Judiciary takes aim at Khatami reforms
By Jonathan Lyons
TEHRAN, Aug 3 (Reuters) - Iran's hardline judiciary has taken aim at
the reformist policies of President Mohammad Khatami, proposing a restrictive
law on ``political crimes'' and defending its tough new line against journalists.
A draft bill presented to the cabinet late on Monday in the waning
days of judiciary chief Ayatollah Mohammad Yazdi, a leading conservative,
defines a political crime as any action ``against the sovereignty of the
Islamic republic, the political system or the political and social rights
of the people.''
The official IRNA news agency said examples of such crimes attached
to the draft, which now goes before the cabinet, include ``the exchange
of any kind of information with foreign embassies (and) foreign media...which
may jeopardise the interests of the Islamic Republic of Iran.''
IRNA did not report the proposed penalties for such crimes.
Critics say the draft law, which follows last month's pro-democracy
unrest, aims to muzzle the nascent civil society gradually ushered in by
Khatami since his 1997 landslide victory over the candidate of the conservative
``An interview with any foreign media is a crime,'' read a banner headline
on Tuesday in the pro-reform Manateq-e Azad newspaper.
A legal scholar told Reuters the bill violated the constitution and
was unlikely to be accepted by the moderate Khatami cabinet in its current
``Many of the examples of political crimes in this bill are ill-defined
as crimes, let alone as political crimes,'' said the scholar, who asked
not to be identified. ``This bill does not conform with the requirements
of the constitution.''
Conservatives, including senior officials of the judiciary and the
security forces, have blamed the pro-democracy student protests that culminated
in street riots on July 13 on outside agitators taking advantage of the
new social and political freedoms promoted by the president and his reformist
allies in the press.
They have also turned up the pressure on the flourishing independent
press, fostered by Khatami as part of his campaign to construct a civil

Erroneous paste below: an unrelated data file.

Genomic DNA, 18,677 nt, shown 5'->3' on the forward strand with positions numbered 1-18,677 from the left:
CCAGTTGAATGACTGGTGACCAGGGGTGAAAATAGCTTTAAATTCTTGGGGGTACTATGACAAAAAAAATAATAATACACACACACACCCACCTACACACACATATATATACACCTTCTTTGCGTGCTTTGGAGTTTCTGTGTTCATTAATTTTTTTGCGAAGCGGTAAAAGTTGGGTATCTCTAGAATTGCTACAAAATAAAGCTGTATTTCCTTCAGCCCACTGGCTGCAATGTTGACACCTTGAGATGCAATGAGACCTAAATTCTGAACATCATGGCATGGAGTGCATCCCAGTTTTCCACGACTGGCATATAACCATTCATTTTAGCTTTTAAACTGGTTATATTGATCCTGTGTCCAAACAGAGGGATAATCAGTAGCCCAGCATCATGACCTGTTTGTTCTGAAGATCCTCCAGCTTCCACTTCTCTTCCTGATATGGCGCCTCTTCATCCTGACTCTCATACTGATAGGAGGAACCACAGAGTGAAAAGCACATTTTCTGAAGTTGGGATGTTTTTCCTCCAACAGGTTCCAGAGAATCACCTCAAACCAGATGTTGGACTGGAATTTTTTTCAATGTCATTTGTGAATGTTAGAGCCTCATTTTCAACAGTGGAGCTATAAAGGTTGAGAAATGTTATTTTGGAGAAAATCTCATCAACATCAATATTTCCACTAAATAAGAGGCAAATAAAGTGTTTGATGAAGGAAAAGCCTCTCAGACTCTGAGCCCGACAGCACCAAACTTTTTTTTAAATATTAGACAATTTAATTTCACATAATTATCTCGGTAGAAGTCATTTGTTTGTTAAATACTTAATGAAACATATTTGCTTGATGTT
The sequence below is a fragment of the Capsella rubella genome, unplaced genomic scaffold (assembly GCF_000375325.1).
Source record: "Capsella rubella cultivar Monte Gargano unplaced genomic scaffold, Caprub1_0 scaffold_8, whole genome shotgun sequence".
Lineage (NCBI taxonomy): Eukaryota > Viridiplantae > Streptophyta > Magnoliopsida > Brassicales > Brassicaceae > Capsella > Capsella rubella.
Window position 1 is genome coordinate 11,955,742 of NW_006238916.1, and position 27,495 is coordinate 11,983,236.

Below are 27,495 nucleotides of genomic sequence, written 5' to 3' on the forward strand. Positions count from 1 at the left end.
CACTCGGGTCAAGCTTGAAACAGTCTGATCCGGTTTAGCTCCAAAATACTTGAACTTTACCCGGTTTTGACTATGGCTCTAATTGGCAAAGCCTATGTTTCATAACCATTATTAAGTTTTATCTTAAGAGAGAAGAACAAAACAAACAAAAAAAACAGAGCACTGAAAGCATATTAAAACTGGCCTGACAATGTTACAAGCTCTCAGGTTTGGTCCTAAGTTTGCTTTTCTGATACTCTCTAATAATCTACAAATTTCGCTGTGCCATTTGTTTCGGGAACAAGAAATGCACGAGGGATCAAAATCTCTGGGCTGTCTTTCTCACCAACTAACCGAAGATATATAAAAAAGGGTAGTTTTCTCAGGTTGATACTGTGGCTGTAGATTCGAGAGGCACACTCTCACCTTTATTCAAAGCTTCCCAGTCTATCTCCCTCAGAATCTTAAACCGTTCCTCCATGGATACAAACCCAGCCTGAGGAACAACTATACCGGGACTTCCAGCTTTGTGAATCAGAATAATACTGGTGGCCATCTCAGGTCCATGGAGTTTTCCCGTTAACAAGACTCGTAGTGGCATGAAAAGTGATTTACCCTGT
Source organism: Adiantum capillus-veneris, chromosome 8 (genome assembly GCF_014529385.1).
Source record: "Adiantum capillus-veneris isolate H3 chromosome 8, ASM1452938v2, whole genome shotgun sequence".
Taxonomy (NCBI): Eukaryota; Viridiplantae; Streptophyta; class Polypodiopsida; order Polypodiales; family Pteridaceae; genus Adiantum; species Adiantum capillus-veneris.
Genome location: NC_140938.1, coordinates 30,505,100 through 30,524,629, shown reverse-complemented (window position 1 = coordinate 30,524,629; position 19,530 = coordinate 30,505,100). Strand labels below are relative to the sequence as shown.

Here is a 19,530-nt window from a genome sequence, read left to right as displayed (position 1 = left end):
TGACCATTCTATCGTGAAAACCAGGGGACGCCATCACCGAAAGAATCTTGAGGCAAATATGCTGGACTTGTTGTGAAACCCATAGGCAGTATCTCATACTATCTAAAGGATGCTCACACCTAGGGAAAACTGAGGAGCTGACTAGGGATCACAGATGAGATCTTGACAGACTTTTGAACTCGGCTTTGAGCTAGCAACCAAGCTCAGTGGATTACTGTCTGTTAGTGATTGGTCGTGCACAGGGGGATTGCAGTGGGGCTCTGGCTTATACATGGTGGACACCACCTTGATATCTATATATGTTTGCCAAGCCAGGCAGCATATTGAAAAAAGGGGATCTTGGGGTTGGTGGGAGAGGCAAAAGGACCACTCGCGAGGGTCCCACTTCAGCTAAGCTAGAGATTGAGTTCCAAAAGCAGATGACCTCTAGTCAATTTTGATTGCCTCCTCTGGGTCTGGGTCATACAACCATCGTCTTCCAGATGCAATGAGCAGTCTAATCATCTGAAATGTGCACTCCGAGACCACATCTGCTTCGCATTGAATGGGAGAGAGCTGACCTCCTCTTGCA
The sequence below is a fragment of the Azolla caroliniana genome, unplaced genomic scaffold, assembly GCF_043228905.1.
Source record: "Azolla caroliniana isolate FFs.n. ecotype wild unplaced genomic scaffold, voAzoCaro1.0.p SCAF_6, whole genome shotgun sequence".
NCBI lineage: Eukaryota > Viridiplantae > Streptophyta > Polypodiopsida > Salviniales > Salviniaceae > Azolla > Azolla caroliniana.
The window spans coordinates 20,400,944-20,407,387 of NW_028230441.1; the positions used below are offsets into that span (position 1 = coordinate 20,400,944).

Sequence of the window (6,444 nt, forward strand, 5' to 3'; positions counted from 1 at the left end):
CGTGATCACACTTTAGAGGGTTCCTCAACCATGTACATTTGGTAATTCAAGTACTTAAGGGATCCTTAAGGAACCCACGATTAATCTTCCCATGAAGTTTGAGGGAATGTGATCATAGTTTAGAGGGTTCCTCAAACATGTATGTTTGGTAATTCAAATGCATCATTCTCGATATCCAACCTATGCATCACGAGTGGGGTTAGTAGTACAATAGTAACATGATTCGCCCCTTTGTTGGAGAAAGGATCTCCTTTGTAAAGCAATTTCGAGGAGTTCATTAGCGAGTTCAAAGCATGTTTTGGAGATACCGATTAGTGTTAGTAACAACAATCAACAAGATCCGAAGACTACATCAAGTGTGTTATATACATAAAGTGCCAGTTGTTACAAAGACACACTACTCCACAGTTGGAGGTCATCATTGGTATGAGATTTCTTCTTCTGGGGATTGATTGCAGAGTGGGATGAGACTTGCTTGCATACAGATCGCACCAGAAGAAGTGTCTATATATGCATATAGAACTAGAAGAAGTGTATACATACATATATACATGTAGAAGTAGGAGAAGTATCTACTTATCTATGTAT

society within Iran's existing Islamic system.
On Monday, the head of the Press Court -- appointed by the chief of
the judiciary -- served notice that he was prepared to prosecute any journalist
charged with insulting Islamic or Revolutionary values. In the past, prosecutions
for newspaper articles were generally aimed at the publication's managing
director and not at individual journalists.
Judge Saeed Mortezavi told a news conference that four articles of
the press law -- covering military secrets, national security, or insults
against the Islamic system or the supreme clerical leader -- exposed individual
correspondents to fines or even jail sentences.
``In these four articles, besides the managing director, those who
prepared the article are viewed as accomplices and are subject to prosecution,''
Mortezavi said. ``If there are complaints with regards to these four articles
then we would follow up on it and prosecute.''
Pro-Khatami forces, caught off guard by the virulence of the week-long
unrest, have watched helplessly as leading reformist newspapers have been
closed or their senior editors prosecuted by the conservative-dominated
courts. In fact, it was a ban on the leading reformist daily Salam that
set in motion the pro-democracy unrest that shook the Islamic republic
Analysts and legal experts say the proposed bill on political crimes
reflects Iran's volatile political atmosphere.
The measure had its roots in demands by reformers dating back a number
of years for legal definitions of the so-called 'red lines', spelling out
the limits of political, theological and social debate in Iran. Now, those
same pro-reform forces are on the defensive.
``With the introduction of this new bill, one can hope that from now
on all political and press activists know where the 'red lines' of the
esteemed officials of the judiciary are,'' wrote editor Saeed Leylaz in
``Next to this positive point, there is serious anxiety among neutral
observers that in such an insecure political environment... from now on
a fearful atmosphere will be created which would lead to further arrests,''